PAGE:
When you put the word “productivity” into the name of a government agency, you guarantee it will spend a lot of its time explaining what productivity is – a lot of people think it’s a high-sounding word for production; others that it means we need to work harder – and why it’s the closest economics comes to magic.
Earlier this year the NSW Productivity Commission issued a green paper that began with the best sales job for the concept I’ve seen. Its title said it all: Productivity drives prosperity.
Its simple definition of productivity is that it “measures how well we do with what we have”. In other words, productivity is the most important tool we have for improving our material wellbeing
“From decade to decade, productivity growth arguably matters more than any other number in an economy . . . Growth in productivity is the very essence of economic progress. It has given us the rich-world living standards we so enjoy.”
Productivity improvement itself is driven by increases in our stock of knowledge and expertise (“human capital stock”) and by investment in physical capital (“physical capital stock”)
The biggest long-term driver of productivity is the stock of advances known as “technological innovation” – a term that covers everything from new medicines to industrial machinery to global positioning systems
Technology’s contribution to overall productivity growth has been estimated at 80 per cent, the paper says
“Our future prosperity depends upon how well we do at growing more productive – how smart we are in organising ourselves, investing in people and technology, getting more out of both our physical and human potential”
The Productivity Commission has pointed out that on average it takes five days for an Australian worker to produce what a US worker can produce in four. That’s not necessarily because the Yanks work harder than we do, but because they have fancier equipment to work with, and better organised offices and factories – not to mention greater economies of scale
The paper notes that productivity improvement hinges on people’s ability to change. “Unwelcome as it has been, the COVID-19 pandemic has shown that when we need to, we can change more rapidly than we thought. There is no reason we can’t do the same to achieve greater productivity and raise our future incomes”
Technological innovation is the process of creating something valuable through a new idea. You may think that new technology destroys jobs – as the move to renewable energy is threatening the prospects of jobs in coal mining – but, if you take a wider view, you see that it actually moves jobs from one part of the economy to another and, because this makes our production more valuable, increases our real income and spending and so ends up increasing total employment.
“All through history,” the report adds, “technological innovation has been a huge source of new jobs, from medical technology to web design to solar panel installation. And as these new roles are created and filled, they in turn create new spending power that boosts demand for everything from buildings to home-delivered food”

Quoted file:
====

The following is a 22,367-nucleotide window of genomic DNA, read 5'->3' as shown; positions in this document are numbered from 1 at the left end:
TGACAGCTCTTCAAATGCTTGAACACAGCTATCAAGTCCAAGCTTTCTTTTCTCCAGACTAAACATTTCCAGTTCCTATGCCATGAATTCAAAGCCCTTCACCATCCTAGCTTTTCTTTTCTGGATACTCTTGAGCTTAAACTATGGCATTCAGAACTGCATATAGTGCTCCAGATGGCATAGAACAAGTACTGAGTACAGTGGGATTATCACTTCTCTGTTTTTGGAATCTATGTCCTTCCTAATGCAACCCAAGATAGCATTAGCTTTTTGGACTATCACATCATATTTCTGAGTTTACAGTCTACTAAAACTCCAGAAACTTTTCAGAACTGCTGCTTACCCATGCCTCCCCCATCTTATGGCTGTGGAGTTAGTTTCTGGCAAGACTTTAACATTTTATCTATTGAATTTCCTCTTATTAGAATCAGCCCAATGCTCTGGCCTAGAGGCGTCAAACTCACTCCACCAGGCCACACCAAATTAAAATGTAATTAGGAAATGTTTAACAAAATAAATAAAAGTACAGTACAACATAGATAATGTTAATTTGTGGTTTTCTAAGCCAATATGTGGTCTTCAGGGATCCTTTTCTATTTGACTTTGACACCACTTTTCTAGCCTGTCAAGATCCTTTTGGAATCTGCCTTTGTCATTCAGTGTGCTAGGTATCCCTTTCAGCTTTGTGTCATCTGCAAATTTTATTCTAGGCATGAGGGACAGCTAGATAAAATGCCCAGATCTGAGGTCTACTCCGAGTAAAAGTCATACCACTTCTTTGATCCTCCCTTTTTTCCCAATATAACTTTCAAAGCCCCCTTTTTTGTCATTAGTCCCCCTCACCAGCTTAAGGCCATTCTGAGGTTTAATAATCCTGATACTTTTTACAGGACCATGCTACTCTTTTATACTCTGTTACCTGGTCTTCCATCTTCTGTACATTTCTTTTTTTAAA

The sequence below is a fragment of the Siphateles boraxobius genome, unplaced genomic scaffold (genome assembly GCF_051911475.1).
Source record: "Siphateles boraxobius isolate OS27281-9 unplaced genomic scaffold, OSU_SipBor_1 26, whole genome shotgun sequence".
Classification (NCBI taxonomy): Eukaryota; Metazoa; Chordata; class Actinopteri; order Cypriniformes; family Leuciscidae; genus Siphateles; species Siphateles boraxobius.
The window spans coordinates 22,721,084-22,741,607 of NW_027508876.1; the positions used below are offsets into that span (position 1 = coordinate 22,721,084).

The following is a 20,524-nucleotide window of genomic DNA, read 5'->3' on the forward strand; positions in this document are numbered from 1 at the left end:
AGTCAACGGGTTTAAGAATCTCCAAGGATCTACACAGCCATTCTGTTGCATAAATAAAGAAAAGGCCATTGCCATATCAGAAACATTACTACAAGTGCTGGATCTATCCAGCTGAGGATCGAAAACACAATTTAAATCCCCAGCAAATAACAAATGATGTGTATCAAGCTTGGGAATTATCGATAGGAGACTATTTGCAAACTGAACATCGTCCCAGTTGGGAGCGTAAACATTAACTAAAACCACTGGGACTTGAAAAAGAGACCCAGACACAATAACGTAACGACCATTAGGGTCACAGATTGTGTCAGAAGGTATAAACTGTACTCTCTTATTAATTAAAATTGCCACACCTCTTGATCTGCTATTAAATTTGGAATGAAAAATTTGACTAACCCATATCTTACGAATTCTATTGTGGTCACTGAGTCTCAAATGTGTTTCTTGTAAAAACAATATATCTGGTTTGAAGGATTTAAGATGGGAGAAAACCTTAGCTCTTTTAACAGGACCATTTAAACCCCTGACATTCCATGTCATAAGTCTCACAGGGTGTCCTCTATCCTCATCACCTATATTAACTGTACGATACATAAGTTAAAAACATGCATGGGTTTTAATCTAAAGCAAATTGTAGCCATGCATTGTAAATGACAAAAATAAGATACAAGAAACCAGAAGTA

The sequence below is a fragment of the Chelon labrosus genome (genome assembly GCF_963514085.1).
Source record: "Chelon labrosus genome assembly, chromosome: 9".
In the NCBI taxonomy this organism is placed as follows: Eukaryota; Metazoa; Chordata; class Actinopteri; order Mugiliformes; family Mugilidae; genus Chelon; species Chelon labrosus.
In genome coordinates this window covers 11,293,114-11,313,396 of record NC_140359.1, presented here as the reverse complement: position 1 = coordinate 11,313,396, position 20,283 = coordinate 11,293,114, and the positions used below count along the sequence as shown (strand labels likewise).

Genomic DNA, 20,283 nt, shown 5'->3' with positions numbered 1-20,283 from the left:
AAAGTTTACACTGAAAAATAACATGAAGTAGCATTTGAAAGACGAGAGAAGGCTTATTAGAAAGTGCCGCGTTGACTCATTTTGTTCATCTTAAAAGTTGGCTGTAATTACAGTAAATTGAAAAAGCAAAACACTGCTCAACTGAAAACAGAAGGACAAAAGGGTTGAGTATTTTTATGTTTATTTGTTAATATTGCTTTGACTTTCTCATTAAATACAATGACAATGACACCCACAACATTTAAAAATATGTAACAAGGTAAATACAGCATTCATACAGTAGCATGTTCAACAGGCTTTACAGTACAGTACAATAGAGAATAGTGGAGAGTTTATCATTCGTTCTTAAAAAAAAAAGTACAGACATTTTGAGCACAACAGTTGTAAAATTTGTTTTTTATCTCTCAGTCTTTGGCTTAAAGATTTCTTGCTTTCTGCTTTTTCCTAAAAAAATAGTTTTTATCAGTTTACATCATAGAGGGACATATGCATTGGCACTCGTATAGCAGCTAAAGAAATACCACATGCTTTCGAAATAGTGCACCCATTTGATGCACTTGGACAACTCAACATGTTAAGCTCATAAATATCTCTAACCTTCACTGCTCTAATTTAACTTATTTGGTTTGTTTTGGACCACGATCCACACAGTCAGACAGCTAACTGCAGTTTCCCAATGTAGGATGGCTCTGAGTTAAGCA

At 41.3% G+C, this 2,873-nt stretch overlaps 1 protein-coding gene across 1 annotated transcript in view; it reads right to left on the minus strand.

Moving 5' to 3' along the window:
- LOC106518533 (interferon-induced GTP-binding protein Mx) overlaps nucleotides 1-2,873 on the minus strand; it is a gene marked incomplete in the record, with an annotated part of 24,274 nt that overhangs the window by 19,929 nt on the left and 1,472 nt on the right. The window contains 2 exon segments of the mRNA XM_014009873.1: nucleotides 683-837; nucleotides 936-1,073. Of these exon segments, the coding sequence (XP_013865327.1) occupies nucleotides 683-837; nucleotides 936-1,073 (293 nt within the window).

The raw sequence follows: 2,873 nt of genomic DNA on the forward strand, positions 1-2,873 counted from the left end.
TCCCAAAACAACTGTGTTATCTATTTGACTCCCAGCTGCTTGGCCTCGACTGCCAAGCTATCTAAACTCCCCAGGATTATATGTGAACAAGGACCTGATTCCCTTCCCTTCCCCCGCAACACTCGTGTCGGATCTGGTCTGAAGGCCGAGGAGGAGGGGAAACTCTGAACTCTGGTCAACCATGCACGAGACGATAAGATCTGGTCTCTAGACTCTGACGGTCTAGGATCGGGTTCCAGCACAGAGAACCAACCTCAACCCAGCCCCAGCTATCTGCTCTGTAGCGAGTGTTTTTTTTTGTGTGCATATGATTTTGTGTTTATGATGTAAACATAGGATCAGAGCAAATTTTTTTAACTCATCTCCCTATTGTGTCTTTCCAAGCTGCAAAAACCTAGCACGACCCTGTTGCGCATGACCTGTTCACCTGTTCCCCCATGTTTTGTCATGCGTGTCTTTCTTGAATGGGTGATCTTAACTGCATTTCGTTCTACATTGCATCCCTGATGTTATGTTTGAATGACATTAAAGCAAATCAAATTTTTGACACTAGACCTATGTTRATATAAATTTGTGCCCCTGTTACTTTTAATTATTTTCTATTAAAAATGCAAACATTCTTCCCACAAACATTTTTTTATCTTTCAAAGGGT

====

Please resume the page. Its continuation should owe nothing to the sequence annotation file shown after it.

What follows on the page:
But the thing I liked best about the NSW Productivity Commission’s sales pitch was the examples it quoted on how technology-driven productivity has improved our living standards
“The French king Louis XV was perhaps the world’s richest human being in 1774 – yet the healthcare of the day could not save him from smallpox. Today’s healthcare saves us from far worse conditions every day at affordable cost.”
“In 1789, former burglar James Ruse produced [Australia’s] first successful grain harvest on a 12-hectare farm at Rose Hill. Today, the average NSW broadacre property is 2700 hectares and produced far more on every hectare, often with no more people.”
About “67 years after the invention of powered flight, in 1970, a Sydney-to-London return flight cost $4600, equivalent to more than $50,000 in today’s terms. Today, we can purchase that flight for less than $1400 – less than one-30th of its 1970 price.”
“Australia’s first hand-held mobile call was made at the Sydney Opera House in February 1987 on a brick-like device costing $4000 ($10,000 in today’s terms). Today we can buy a new smartphone for just $150, and it has capabilities barely dreamt of a third of a century ago.”
There are just two points I need add:
- The first is that there’s a reason we’re getting so many glowing testimonials to the great benefits of productivity improvement: for the past decade, neither we nor the other rich countries have been seeing nearly as much improvement as we’ve been used to
- Second, economists, econocrats and business people have been used to talking about the economy in isolation from the natural environment in which it exists and upon which it depends, and defining “economic wellbeing” as though it’s unaffected by all the damage our economic activity does to the environment.
What’s more, the growing evidence that all this year’s “social distancing” is having significant adverse effects on people’s mental health is a reminder we should stop assuming that ever-faster and more complicated economic life is causing no “negative externalities” for our mental wellbeing.